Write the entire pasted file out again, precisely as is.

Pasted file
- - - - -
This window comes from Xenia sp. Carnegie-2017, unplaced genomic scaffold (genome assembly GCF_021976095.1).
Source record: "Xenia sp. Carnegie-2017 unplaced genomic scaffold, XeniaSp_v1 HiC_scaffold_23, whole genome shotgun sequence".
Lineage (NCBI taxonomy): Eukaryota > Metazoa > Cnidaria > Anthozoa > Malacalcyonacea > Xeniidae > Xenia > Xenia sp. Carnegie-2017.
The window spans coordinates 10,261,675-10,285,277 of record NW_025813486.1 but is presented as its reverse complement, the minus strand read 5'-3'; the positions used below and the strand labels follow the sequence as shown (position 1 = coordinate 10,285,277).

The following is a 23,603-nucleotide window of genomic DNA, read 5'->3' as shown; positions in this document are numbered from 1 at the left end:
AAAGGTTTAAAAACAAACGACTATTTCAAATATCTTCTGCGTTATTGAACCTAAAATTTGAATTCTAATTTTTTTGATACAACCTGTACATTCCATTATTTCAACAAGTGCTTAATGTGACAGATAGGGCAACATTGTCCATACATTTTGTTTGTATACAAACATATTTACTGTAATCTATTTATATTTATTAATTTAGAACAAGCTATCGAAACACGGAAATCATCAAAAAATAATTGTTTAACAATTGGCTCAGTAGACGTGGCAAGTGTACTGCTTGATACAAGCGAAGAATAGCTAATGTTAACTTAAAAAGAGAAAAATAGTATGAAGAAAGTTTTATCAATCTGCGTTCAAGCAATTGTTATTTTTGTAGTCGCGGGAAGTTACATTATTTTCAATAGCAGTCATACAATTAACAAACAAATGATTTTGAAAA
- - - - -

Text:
This window comes from Xenia sp. Carnegie-2017, unplaced genomic scaffold (genome assembly GCF_021976095.1).
Source record: "Xenia sp. Carnegie-2017 unplaced genomic scaffold, XeniaSp_v1 HiC_scaffold_23, whole genome shotgun sequence".
Lineage (NCBI taxonomy): Eukaryota > Metazoa > Cnidaria > Anthozoa > Malacalcyonacea > Xeniidae > Xenia > Xenia sp. Carnegie-2017.
The window spans coordinates 10,261,675-10,285,277 of record NW_025813486.1 but is presented as its reverse complement, the minus strand read 5'-3'; the positions used below and the strand labels follow the sequence as shown (position 1 = coordinate 10,285,277).

The following is a 23,603-nucleotide window of genomic DNA, read 5'->3' as shown; positions in this document are numbered from 1 at the left end:
AAAGGTTTAAAAACAAACGACTATTTCAAATATCTTCTGCGTTATTGAACCTAAAATTTGAATTCTAATTTTTTTGATACAACCTGTACATTCCATTATTTCAACAAGTGCTTAATGTGACAGATAGGGCAACATTGTCCATACATTTTGTTTGTATACAAACATATTTACTGTAATCTATTTATATTTATTAATTTAGAACAAGCTATCGAAACACGGAAATCATCAAAAAATAATTGTTTAACAATTGGCTCAGTAGACGTGGCAAGTGTACTGCTTGATACAAGCGAAGAATAGCTAATGTTAACTTAAAAAGAGAAAAATAGTATGAAGAAAGTTTTATCAATCTGCGTTCAAGCAATTGTTATTTTTGTAGTCGCGGGAAGTTACATTATTTTCAATAGCAGTCATACAATTAACAAACAAATGATTTTGAAAA